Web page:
COURTOFOWLS2MSG: Both the Court of Owls and the League of Assassins are shadowy organizations, cloaked in a certain amount of historic legend or conspiracy theory. What compels you about this kind of mythology and have been some of your influences in that area?

JT: I’ve always been a fan of the big, secretive, shadowy organizations out there in the DCU and beyond, so it’s been a blast to play with two of the biggest out there. It’s hard to put my finger on what draws me to them so much. I love secret histories, and conspiracy theories… Which isn’t to say I put much stock in them, but it’s always fascinating to hear about who may or may not have manipulated major events in history. I am drawn to large-scale manipulative characters who see things from a macro perspective. To have the chance to play with a bunch of those kinds of characters has been a dream.

MSG: We’re finding out a lot about the League of Assassins each month in Red Hood and the Outlaws, and have recently witnessed Talia’s demise in Batman Incorporated, but we’ve seen little of Ra’s al Ghul himself. Why was the time right to bring him into the spotlight for Villains Month and what’s your personal history with the character?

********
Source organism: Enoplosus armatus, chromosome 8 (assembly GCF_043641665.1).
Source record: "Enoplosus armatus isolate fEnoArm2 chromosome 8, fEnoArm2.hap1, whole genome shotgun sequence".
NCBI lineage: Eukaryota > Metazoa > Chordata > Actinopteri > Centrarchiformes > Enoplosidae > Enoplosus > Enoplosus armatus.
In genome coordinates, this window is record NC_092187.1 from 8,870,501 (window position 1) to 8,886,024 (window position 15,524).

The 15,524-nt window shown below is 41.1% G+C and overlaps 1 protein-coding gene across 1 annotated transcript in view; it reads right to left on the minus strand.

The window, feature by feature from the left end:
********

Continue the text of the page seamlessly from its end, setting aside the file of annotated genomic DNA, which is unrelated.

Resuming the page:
JT: I’m pretty sure my first encounters with Ra’s Al Ghul came from Batman: The Animated Series, and then probably JLA: Tower of Babel, where I really saw him come into focus as a major world threat. He became a fast favorite for the reasons I listed above. I think I was in high school when I hunted down all the O’Neil issues that created the character and fleshed out his motives and history for the first time. It always impressed me how different he was than any other Batman villain. He represents crime on a global scale, and by recognizing Batman and calling him his equal, he managed to bring Batman’s war to a much larger stage. It totally reshaped what a Batman villain could be. When I was approached to take the character on for Villains Month, I was absolutely thrilled. He’s been taking a backseat to Talia since the start of the New 52, so it’s about time for him to come back and reset the focus entirely on himself.